Reassessing Current Endodontic Treatment

Drs. James Bahcall, Qian Xie, Mark Baker, and Steve Weeks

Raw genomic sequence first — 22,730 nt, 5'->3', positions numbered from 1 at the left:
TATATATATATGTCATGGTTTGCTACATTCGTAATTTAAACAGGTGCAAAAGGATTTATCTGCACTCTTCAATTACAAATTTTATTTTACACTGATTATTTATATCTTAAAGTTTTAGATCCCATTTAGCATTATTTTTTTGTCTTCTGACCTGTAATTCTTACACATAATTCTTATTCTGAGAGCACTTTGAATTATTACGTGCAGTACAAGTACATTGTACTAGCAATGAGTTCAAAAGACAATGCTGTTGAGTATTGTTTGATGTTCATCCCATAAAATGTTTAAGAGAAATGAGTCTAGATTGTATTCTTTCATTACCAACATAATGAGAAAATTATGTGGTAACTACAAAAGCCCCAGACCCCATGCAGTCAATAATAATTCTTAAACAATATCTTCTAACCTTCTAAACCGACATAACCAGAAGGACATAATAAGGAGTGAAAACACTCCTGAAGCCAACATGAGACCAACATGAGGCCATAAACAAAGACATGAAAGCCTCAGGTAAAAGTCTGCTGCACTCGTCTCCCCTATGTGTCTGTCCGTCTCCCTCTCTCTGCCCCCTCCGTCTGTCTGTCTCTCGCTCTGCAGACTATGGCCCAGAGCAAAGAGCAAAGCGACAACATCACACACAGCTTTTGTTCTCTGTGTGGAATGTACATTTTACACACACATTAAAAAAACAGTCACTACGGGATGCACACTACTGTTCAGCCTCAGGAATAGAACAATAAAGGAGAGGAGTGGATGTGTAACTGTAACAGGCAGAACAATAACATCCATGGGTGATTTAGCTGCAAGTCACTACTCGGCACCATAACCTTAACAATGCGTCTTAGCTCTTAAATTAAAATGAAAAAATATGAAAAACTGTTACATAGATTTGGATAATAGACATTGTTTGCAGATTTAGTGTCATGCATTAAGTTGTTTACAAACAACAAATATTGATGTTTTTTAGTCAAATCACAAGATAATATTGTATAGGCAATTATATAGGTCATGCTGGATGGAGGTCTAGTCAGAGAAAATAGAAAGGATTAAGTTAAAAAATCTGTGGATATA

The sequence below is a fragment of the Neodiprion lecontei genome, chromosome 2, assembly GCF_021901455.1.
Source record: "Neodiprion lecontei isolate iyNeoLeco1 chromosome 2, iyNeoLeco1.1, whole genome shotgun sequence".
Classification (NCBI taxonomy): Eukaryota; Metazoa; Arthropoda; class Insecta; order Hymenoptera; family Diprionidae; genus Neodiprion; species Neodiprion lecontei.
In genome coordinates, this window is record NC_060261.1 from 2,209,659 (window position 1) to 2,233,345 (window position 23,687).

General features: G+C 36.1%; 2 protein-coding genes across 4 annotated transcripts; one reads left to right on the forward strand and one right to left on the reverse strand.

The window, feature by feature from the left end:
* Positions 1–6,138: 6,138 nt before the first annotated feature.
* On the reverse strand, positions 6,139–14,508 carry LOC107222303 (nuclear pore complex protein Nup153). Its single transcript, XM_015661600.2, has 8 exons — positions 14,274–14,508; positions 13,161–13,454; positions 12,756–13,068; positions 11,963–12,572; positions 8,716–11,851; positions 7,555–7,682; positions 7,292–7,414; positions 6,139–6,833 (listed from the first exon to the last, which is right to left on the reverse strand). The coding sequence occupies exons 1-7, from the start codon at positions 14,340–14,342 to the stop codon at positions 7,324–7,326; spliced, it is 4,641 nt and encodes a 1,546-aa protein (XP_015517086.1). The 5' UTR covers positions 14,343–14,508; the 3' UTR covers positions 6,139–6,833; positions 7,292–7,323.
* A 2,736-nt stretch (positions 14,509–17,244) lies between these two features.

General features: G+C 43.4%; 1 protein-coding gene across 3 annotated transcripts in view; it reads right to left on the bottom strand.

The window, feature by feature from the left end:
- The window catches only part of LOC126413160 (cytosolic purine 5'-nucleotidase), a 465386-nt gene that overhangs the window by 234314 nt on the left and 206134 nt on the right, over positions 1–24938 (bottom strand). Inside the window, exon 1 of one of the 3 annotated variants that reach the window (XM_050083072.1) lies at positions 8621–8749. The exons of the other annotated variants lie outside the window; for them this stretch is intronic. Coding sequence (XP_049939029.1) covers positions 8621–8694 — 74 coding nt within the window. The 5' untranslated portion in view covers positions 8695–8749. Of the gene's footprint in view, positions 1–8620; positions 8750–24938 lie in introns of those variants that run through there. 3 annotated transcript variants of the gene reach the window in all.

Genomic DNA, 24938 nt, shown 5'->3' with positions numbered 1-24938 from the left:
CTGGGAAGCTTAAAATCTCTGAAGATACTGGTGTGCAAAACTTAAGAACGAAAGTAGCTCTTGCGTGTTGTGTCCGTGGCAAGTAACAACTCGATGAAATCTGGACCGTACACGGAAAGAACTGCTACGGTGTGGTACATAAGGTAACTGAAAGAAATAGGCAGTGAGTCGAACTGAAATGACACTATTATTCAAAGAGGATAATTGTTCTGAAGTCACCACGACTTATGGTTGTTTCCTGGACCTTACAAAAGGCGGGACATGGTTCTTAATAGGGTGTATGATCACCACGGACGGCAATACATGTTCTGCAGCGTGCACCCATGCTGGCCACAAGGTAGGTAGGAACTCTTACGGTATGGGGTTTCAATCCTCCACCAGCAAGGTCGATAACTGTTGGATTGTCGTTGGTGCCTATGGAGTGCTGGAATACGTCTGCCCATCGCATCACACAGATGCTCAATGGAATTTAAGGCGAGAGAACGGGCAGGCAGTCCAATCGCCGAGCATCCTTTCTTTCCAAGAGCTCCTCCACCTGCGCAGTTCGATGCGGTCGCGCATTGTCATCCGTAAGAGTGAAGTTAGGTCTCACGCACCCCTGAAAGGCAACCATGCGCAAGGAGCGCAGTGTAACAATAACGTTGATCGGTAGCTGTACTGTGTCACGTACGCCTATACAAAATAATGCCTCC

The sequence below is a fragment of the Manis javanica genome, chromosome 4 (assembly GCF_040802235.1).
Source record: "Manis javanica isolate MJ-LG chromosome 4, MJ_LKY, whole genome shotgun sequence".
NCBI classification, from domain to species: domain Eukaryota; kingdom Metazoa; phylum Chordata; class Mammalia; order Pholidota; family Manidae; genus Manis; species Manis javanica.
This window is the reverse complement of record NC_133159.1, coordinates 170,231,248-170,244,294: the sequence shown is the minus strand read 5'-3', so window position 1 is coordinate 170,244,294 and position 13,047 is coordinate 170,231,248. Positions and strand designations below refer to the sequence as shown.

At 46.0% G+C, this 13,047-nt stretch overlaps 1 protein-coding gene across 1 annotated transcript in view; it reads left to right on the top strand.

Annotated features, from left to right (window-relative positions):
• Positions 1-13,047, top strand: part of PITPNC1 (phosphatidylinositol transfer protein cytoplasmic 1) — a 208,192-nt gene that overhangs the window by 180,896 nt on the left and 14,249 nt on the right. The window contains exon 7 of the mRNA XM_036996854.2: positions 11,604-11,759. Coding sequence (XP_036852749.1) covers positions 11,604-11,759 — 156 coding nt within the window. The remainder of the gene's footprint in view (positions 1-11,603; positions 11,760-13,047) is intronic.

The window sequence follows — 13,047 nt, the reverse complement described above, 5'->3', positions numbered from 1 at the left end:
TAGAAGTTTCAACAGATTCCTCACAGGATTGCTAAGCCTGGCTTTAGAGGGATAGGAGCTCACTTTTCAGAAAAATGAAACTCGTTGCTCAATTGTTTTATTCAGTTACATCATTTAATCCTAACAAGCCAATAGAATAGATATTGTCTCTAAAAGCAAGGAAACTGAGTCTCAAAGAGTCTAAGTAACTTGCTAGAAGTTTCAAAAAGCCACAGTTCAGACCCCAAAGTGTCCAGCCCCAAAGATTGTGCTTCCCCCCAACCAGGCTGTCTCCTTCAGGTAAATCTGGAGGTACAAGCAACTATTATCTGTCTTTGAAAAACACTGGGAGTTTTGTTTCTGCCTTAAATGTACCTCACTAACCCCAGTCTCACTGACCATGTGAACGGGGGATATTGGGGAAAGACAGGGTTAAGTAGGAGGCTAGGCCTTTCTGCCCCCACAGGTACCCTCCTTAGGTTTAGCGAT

In the business world, there is the term “job to be done.”1 This concept relates to how a consumer purchases a product or service. A “job” is a problem that a person is trying to solve. In reality, a consumer doesn’t really buy a product or service, but rather they “hire” it to get a “job done.” When it comes to dental care, specifically endodontic treatment, a dentist needs to “hire” specific products (instruments) and techniques (services) that will enable him or her to properly treat his or her patient (ie, the “job to be done”). On the other hand, a patient typically presents to a dentist’s office or clinic with his or her own “job to be done” of “help me eliminate this tooth pain that is hurting so badly that it has kept me up the last few nights.” The patient then “hires” a dentist to provide a treatment (service) to eliminate his or her tooth pain.